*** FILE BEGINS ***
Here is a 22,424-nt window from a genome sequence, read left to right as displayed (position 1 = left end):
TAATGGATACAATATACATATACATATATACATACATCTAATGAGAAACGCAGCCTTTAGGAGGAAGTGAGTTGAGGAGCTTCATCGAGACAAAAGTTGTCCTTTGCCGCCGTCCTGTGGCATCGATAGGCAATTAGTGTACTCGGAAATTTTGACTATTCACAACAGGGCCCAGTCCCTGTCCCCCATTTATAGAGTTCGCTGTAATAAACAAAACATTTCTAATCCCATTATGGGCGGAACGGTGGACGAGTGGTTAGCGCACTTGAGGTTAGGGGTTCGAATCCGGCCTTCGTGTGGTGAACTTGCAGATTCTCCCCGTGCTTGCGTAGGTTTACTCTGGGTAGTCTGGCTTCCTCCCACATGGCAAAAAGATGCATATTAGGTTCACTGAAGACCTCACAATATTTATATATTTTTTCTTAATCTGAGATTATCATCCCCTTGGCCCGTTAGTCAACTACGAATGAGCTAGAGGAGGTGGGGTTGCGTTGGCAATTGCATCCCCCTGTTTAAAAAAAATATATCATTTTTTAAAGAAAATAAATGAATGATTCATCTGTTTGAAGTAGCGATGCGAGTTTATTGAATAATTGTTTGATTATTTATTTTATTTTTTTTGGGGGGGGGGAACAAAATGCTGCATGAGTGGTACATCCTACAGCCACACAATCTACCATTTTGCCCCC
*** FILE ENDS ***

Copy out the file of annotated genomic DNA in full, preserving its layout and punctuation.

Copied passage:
Here is a 22,424-nt window from a genome sequence, read left to right as displayed (position 1 = left end):
TAATGGATACAATATACATATACATATATACATACATCTAATGAGAAACGCAGCCTTTAGGAGGAAGTGAGTTGAGGAGCTTCATCGAGACAAAAGTTGTCCTTTGCCGCCGTCCTGTGGCATCGATAGGCAATTAGTGTACTCGGAAATTTTGACTATTCACAACAGGGCCCAGTCCCTGTCCCCCATTTATAGAGTTCGCTGTAATAAACAAAACATTTCTAATCCCATTATGGGCGGAACGGTGGACGAGTGGTTAGCGCACTTGAGGTTAGGGGTTCGAATCCGGCCTTCGTGTGGTGAACTTGCAGATTCTCCCCGTGCTTGCGTAGGTTTACTCTGGGTAGTCTGGCTTCCTCCCACATGGCAAAAAGATGCATATTAGGTTCACTGAAGACCTCACAATATTTATATATTTTTTCTTAATCTGAGATTATCATCCCCTTGGCCCGTTAGTCAACTACGAATGAGCTAGAGGAGGTGGGGTTGCGTTGGCAATTGCATCCCCCTGTTTAAAAAAAATATATCATTTTTTAAAGAAAATAAATGAATGATTCATCTGTTTGAAGTAGCGATGCGAGTTTATTGAATAATTGTTTGATTATTTATTTTATTTTTTTTGGGGGGGGGGAACAAAATGCTGCATGAGTGGTACATCCTACAGCCACACAATCTACCATTTTGCCCCC